Spina Bifida Hydrocephalus and Shunts Workup

Updated: May 16, 2023
  • Author: Spyros Sgouros, MD, FRCS(Glasg), FRCS(SN); Chief Editor: Robert K Minkes, MD, PhD, MS  more...
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Currently, most fetuses undergo scanning with ultrasonography (US) in utero. US permits good identification of any ventricular dilatation that indicates active hydrocephalus. In such cases, or in patients who present to pediatricians or family physicians with progressive head enlargement, US is typically performed first because it is widely available and does not expose the child to ionizing radiation.

In babies with open fontanelles and large heads, US reveals the enlarged ventricular system and any mass lesions or hemorrhage. However, the anatomic detail produced by US remains poor and serves only as a guide to further investigations.


Computed Tomography

Once hydrocephalus is suspected, either clinically or on the basis of US findings, the diagnosis must be confirmed with a more detailed investigation. In most parts of the world, computed tomography (CT) remains the most widely available neuroimaging investigation. Because image acquisition is rapid, the study does not require sedation of the child and, in most cases, is helpful for obtaining an accurate diagnosis.

CT provides a good image of the dilated ventricular system and any obstructive lesions (eg, brain tumors) or associated abnormalities (eg, arachnoid cysts). Anatomic detail is generally good, and in the vast majority of cases, proceeding to treatment on the basis of CT findings is regarded as safe. However, if endoscopic treatment is being considered, magnetic resonance imaging (MRI) should be performed.


Magnetic Resonance Imaging

MRI has played an increasing role in the management of hydrocephalus in children. Unfortunately, it still is not as widely available as CT.

The need for sedation (or even general anesthesia) to obtain good images is a major consideration, especially in very young infants, because acquisition takes several minutes or more and any movement will cause severe deterioration of picture quality. This is particularly problematic in children with associated congenital conditions that cause poor respiratory drive.

MRI shows structures of the brain with superior anatomic detail and assists the surgeon in choosing the best treatment. MRI is especially necessary in performing endoscopic treatment, where the surgeon must verify the presence of aqueductal stenosis or any intracranial cysts that may be fenestrated, and in determining the relations of important anatomic structures (eg, the floor of the third ventricle to the basilar artery) in children with aqueductal stenosis.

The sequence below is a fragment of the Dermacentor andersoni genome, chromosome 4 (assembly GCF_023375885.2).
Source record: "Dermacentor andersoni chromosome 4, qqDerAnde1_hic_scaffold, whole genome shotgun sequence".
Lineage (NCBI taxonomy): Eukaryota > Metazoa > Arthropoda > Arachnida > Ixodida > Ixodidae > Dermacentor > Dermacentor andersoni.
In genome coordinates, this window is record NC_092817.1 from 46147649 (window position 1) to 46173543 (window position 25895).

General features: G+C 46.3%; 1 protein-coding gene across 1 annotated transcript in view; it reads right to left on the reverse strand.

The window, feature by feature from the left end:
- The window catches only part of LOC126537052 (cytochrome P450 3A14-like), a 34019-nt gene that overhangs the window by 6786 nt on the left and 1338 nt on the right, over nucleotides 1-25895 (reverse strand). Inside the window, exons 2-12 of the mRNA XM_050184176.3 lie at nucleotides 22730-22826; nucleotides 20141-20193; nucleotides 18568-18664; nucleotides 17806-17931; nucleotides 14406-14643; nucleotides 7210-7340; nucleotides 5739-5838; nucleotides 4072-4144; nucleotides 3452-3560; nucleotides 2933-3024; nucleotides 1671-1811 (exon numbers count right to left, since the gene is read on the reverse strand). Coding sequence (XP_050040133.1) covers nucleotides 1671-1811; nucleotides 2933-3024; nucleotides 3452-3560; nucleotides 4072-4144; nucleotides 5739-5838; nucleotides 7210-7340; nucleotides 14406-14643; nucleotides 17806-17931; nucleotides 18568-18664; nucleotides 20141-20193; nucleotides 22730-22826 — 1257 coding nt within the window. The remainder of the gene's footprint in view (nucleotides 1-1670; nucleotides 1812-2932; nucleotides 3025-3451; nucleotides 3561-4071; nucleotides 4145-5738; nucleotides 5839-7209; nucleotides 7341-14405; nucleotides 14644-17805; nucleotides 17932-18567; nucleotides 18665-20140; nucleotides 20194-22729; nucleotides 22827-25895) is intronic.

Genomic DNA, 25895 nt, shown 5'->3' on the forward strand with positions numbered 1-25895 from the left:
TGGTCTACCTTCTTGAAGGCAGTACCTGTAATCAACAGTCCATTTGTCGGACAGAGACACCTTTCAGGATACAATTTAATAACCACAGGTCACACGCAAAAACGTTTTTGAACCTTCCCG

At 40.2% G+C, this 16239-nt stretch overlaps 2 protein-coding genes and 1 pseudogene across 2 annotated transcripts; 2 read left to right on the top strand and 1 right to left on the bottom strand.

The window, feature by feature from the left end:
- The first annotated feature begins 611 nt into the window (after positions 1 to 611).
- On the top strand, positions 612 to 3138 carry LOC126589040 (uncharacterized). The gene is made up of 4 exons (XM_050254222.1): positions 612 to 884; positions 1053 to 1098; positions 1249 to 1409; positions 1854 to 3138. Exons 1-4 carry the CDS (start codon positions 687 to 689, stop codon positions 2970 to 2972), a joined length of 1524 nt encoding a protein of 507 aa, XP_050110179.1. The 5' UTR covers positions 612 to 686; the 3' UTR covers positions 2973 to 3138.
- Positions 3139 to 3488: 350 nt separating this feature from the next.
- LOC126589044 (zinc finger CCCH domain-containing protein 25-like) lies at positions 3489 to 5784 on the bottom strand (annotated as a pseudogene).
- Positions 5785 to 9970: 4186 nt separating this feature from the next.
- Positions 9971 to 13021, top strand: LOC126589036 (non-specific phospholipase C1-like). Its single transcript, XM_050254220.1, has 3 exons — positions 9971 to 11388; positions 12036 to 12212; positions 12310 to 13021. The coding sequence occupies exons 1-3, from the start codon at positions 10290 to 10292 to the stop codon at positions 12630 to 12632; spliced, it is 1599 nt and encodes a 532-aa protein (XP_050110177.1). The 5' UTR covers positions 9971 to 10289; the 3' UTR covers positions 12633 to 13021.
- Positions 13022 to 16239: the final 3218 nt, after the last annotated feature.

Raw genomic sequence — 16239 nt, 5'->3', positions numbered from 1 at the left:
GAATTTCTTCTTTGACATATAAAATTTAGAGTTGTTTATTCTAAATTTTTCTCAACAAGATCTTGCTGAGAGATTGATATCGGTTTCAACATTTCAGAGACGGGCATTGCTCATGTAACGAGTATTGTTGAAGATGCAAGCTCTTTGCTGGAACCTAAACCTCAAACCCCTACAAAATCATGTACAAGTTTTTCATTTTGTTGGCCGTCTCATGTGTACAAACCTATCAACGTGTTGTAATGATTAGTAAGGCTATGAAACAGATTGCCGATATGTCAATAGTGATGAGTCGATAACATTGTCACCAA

The use of phase-contrast cardiac-gated sequences can provide information on the flow of cerebrospinal fluid (CSF) through the aqueduct, and ventriculostomy can provide information on the patency of the stoma. (See the image below.)

Phase-contrast MRI scan of an 8-week-old girl who Phase-contrast MRI scan of an 8-week-old girl who presented with enlarging head circumference, obtained 3 months after endoscopic third ventriculostomy. A large signal void is shown in the prepontine region, corresponding to the flow through the stoma in the floor of the third ventricle, indicating that the ventriculostomy is functioning well.

Children born with open myelomeningocele have a very high (close to 100%) incidence of hindbrain hernia (see the image below).

Sagittal T1-weighted MRI scan of a 15-year-old gir Sagittal T1-weighted MRI scan of a 15-year-old girl who was born with thoracic myelomeningocele, hydrocephalus, and Arnold-Chiari II syndrome. Significant hindbrain hernia and low-lying fourth ventricle are shown in the context of the Arnold-Chiari II syndrome.

Marked hydrocephalus is present in as many as 15-20% of these patients, and a further 20% have moderate ventriculomegaly at birth. A large proportion of patients (as many as 90%) eventually develop clinical hydrocephalus. The lateral ventricles have a characteristic appearance in almost all patients with spina bifida (see the image below): The occipital horns are more dilated than the frontal horns, and the long axes of the lateral ventricles tend to be parallel.

Axial T1-weighted MRI scan of a 15-year-old girl w Axial T1-weighted MRI scan of a 15-year-old girl who was born with thoracic myelomeningocele, hydrocephalus, and Arnold-Chiari II syndrome. She was treated with a ventriculoperitoneal shunt. The ventricular system has a characteristic shape, with small frontal and large occipital horns, which are typical in patients with spina bifida. The shunt tube is shown in the right parietal region.

A contributing factor may be the partial or complete absence of the falx and the absence of the septum pellucidum in a very large proportion of these patients. MRI produces a good image of the hindbrain hernia, the small posterior fossa, and the midbrain deformity with kinking of the aqueduct.

In a study of fetuses with ventriculomegaly, Pier et al found that whereas neither two-dimensional (2D) nor three-dimensional (3D) measurements could predict whether a fetus would have a normal outcome, live birth in fetuses with ventriculomegaly was linked to ventricular volume and diameter, though not parenchymal volume. [7] The investigators evaluated the postnatal outcomes of 307 fetuses with ventriculomegaly using 2D MRI measurements of lateral ventricular width and 3D measurements of lateral ventricular and supratentorial parenchymal volumes.